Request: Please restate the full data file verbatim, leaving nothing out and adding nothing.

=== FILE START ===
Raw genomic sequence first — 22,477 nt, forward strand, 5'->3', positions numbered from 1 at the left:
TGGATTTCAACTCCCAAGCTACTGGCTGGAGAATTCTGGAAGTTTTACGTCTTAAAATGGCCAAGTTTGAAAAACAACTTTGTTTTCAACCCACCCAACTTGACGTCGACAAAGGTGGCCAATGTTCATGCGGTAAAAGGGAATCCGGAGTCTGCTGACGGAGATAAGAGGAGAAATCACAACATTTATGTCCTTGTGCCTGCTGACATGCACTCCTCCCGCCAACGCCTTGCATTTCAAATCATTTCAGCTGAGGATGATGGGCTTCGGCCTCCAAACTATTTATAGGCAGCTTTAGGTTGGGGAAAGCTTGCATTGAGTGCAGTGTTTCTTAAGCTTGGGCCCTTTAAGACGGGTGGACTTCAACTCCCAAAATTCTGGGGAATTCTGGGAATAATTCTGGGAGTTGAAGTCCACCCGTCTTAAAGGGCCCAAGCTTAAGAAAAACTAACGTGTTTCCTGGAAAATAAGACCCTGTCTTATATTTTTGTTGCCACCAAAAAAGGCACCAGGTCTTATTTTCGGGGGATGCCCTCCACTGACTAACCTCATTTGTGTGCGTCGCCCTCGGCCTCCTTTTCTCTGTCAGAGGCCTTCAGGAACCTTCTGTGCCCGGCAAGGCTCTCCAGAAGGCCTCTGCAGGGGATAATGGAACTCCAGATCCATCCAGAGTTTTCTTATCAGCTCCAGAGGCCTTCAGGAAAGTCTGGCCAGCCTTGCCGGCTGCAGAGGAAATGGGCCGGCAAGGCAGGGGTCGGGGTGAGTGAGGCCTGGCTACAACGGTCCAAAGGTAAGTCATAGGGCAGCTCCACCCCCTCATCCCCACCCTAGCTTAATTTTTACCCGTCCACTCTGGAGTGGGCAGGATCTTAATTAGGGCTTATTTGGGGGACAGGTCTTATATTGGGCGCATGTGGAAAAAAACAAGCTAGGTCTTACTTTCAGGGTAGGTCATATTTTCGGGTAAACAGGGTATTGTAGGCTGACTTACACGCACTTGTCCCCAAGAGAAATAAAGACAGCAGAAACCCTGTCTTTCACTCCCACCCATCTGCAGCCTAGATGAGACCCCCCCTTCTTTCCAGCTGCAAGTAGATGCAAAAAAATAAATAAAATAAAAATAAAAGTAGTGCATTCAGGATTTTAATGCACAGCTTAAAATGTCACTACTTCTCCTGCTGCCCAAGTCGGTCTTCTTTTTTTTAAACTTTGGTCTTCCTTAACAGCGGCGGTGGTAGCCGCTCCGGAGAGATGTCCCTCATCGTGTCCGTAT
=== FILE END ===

Raw genomic sequence first — 22,477 nt, forward strand, 5'->3', positions numbered from 1 at the left:
TGGATTTCAACTCCCAAGCTACTGGCTGGAGAATTCTGGAAGTTTTACGTCTTAAAATGGCCAAGTTTGAAAAACAACTTTGTTTTCAACCCACCCAACTTGACGTCGACAAAGGTGGCCAATGTTCATGCGGTAAAAGGGAATCCGGAGTCTGCTGACGGAGATAAGAGGAGAAATCACAACATTTATGTCCTTGTGCCTGCTGACATGCACTCCTCCCGCCAACGCCTTGCATTTCAAATCATTTCAGCTGAGGATGATGGGCTTCGGCCTCCAAACTATTTATAGGCAGCTTTAGGTTGGGGAAAGCTTGCATTGAGTGCAGTGTTTCTTAAGCTTGGGCCCTTTAAGACGGGTGGACTTCAACTCCCAAAATTCTGGGGAATTCTGGGAATAATTCTGGGAGTTGAAGTCCACCCGTCTTAAAGGGCCCAAGCTTAAGAAAAACTAACGTGTTTCCTGGAAAATAAGACCCTGTCTTATATTTTTGTTGCCACCAAAAAAGGCACCAGGTCTTATTTTCGGGGGATGCCCTCCACTGACTAACCTCATTTGTGTGCGTCGCCCTCGGCCTCCTTTTCTCTGTCAGAGGCCTTCAGGAACCTTCTGTGCCCGGCAAGGCTCTCCAGAAGGCCTCTGCAGGGGATAATGGAACTCCAGATCCATCCAGAGTTTTCTTATCAGCTCCAGAGGCCTTCAGGAAAGTCTGGCCAGCCTTGCCGGCTGCAGAGGAAATGGGCCGGCAAGGCAGGGGTCGGGGTGAGTGAGGCCTGGCTACAACGGTCCAAAGGTAAGTCATAGGGCAGCTCCACCCCCTCATCCCCACCCTAGCTTAATTTTTACCCGTCCACTCTGGAGTGGGCAGGATCTTAATTAGGGCTTATTTGGGGGACAGGTCTTATATTGGGCGCATGTGGAAAAAAACAAGCTAGGTCTTACTTTCAGGGTAGGTCATATTTTCGGGTAAACAGGGTATTGTAGGCTGACTTACACGCACTTGTCCCCAAGAGAAATAAAGACAGCAGAAACCCTGTCTTTCACTCCCACCCATCTGCAGCCTAGATGAGACCCCCCCTTCTTTCCAGCTGCAAGTAGATGCAAAAAAATAAATAAAATAAAAATAAAAGTAGTGCATTCAGGATTTTAATGCACAGCTTAAAATGTCACTACTTCTCCTGCTGCCCAAGTCGGTCTTCTTTTTTTTAAACTTTGGTCTTCCTTAACAGCGGCGGTGGTAGCCGCTCCGGAGAGATGTCCCTCATCGTGTCCGTAT